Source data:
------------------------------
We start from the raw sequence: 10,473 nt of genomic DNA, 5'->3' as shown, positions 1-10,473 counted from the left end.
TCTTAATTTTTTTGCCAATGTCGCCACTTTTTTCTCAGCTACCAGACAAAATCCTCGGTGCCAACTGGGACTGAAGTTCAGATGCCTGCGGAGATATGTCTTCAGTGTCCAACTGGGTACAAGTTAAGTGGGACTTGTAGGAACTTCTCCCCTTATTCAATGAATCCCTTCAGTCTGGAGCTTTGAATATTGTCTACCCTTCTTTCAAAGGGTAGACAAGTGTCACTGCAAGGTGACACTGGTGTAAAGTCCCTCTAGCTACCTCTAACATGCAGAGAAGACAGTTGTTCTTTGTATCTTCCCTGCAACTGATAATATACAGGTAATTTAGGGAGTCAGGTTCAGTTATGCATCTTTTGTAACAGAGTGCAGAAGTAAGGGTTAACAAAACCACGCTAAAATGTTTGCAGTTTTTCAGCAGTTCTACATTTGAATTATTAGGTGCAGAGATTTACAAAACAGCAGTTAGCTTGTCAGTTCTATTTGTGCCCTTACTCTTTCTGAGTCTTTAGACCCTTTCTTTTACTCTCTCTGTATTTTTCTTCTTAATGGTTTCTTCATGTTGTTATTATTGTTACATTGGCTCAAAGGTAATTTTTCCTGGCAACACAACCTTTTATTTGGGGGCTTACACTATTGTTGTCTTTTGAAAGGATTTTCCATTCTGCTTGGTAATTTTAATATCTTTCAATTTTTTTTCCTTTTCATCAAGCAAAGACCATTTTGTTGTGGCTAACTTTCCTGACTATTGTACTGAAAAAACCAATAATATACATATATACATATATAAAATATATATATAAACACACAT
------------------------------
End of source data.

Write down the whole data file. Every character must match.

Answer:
We start from the raw sequence: 10,473 nt of genomic DNA, 5'->3' as shown, positions 1-10,473 counted from the left end.
TCTTAATTTTTTTGCCAATGTCGCCACTTTTTTCTCAGCTACCAGACAAAATCCTCGGTGCCAACTGGGACTGAAGTTCAGATGCCTGCGGAGATATGTCTTCAGTGTCCAACTGGGTACAAGTTAAGTGGGACTTGTAGGAACTTCTCCCCTTATTCAATGAATCCCTTCAGTCTGGAGCTTTGAATATTGTCTACCCTTCTTTCAAAGGGTAGACAAGTGTCACTGCAAGGTGACACTGGTGTAAAGTCCCTCTAGCTACCTCTAACATGCAGAGAAGACAGTTGTTCTTTGTATCTTCCCTGCAACTGATAATATACAGGTAATTTAGGGAGTCAGGTTCAGTTATGCATCTTTTGTAACAGAGTGCAGAAGTAAGGGTTAACAAAACCACGCTAAAATGTTTGCAGTTTTTCAGCAGTTCTACATTTGAATTATTAGGTGCAGAGATTTACAAAACAGCAGTTAGCTTGTCAGTTCTATTTGTGCCCTTACTCTTTCTGAGTCTTTAGACCCTTTCTTTTACTCTCTCTGTATTTTTCTTCTTAATGGTTTCTTCATGTTGTTATTATTGTTACATTGGCTCAAAGGTAATTTTTCCTGGCAACACAACCTTTTATTTGGGGGCTTACACTATTGTTGTCTTTTGAAAGGATTTTCCATTCTGCTTGGTAATTTTAATATCTTTCAATTTTTTTTCCTTTTCATCAAGCAAAGACCATTTTGTTGTGGCTAACTTTCCTGACTATTGTACTGAAAAAACCAATAATATACATATATACATATATAAAATATATATATAAACACACAT